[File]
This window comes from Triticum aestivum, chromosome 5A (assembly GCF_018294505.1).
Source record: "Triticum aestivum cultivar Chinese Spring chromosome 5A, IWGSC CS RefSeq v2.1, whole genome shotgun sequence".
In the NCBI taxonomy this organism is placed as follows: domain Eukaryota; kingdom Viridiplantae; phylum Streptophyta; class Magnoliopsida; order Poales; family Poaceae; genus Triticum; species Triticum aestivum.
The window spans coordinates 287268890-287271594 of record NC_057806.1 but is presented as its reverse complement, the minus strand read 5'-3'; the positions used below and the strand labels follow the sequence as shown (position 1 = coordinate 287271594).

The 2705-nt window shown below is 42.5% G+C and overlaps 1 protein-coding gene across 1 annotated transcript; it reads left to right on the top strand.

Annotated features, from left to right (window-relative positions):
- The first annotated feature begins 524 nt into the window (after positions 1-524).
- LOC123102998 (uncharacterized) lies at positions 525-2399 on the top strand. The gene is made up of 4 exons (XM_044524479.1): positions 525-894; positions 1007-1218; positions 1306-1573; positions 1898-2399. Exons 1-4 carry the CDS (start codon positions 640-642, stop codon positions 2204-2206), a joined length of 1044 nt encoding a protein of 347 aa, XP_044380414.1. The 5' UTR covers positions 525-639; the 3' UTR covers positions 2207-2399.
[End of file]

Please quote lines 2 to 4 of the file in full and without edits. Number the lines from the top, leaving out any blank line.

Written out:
Source record: "Triticum aestivum cultivar Chinese Spring chromosome 5A, IWGSC CS RefSeq v2.1, whole genome shotgun sequence".
In the NCBI taxonomy this organism is placed as follows: domain Eukaryota; kingdom Viridiplantae; phylum Streptophyta; class Magnoliopsida; order Poales; family Poaceae; genus Triticum; species Triticum aestivum.
The window spans coordinates 287268890-287271594 of record NC_057806.1 but is presented as its reverse complement, the minus strand read 5'-3'; the positions used below and the strand labels follow the sequence as shown (position 1 = coordinate 287271594).